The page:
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african american, and you get your d.n.a. results, you're going to find tons of white folks that you're related to. we are connected, the same way that those stories passed down from my grandmother said we were. >> brown: many of those stories were passed down to twitty in the kitchens of his childhood around washington, d.c. at williamsburg, twitty often works with fellow chef harold caldwell in this 18th century kitchen, to bring history to life for visitors. here, as in colonial times, the cooking fire burns even on the hottest days of summer. so who are you thinking of, as you're cooking? >> my aunties. >> right. >> my great-aunties. >> that's it. grandaddies of barbecue? >> that's right, that's right, and all the men who were in the kitchen. all my uncles cooked. but when people just label 'em, just slaves, there they put 'em in a class, like they don't have a soul. like they're not human beings. >> brown: do you know the names of anybody that lived here? >> we do. we know there was 28 enslaved people. we know every name of every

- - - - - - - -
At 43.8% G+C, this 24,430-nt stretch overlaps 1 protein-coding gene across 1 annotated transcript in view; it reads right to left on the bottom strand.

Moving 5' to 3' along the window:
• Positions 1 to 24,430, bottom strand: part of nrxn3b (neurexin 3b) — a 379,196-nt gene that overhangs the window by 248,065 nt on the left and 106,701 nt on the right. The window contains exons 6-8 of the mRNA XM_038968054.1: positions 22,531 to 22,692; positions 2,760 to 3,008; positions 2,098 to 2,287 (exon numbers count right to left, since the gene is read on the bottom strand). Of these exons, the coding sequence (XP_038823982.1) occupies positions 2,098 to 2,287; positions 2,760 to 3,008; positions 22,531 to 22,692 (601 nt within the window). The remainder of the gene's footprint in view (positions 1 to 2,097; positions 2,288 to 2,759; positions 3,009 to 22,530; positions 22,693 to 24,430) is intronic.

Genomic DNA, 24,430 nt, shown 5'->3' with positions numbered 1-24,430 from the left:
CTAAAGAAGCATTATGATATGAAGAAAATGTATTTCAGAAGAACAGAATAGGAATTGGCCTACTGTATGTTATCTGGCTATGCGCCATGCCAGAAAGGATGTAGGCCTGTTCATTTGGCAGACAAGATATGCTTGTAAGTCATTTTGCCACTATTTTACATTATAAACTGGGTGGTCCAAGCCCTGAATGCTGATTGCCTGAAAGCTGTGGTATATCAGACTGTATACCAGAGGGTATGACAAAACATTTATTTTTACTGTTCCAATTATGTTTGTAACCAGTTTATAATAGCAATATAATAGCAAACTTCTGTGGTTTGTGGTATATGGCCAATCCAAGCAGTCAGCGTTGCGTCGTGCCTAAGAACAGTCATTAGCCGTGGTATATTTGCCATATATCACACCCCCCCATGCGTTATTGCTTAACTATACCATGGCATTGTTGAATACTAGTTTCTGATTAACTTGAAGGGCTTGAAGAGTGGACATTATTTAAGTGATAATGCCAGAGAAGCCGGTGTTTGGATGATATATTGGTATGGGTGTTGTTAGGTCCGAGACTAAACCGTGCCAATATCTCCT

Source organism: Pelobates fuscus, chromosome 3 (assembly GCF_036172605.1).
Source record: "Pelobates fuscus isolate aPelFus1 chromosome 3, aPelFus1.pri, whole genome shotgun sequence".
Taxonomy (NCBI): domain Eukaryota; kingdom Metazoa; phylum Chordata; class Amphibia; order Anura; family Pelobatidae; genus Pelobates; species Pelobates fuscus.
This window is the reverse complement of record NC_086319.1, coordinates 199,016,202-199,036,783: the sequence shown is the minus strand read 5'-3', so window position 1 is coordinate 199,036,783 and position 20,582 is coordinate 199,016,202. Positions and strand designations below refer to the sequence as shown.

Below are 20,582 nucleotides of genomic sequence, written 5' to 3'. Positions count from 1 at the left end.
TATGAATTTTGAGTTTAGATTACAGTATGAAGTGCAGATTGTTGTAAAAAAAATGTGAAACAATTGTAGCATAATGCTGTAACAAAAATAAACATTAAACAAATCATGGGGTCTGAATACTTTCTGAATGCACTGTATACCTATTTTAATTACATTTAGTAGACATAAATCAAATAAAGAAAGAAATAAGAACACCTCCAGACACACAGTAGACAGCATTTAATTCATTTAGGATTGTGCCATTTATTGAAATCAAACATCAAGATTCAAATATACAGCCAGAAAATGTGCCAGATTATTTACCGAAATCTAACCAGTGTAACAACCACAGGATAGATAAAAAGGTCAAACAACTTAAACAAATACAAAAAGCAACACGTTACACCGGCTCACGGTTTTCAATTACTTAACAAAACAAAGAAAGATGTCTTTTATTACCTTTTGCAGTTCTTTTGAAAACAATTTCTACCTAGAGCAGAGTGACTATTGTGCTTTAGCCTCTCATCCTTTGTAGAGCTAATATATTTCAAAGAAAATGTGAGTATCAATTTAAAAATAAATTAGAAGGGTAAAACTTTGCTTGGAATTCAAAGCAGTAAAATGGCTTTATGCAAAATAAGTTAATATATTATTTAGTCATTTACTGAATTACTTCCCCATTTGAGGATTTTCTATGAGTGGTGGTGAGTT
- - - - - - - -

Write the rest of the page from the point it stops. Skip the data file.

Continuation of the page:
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enslaved person that was on this property, because of the inventory that they did. >> brown: yeah. >> yeah. so we speak their name as much as we, as often as possible, to let folks see them. >> we like to think of these folks as the founders of american cuisine. you know, in their hands, european, native african, asian food ways get combined, and recombined. >> brown: an amalgam of cultures is the quintessential american story. but when addressing american food, twitty says certain people have been left out of the narrative. i wanted to ask you where we are today, because you wrote: and for some people they will blurt out, fast food. for some people, they will blurt out, it's food from all over the world. and then very rarely, someone will talk about the indigenous as well as the naturalized foods and traditions. and so i want people to sort of include us in that conversation. and that we've always been a part of it. we've always been a part of the narrative of creating american food and always will be.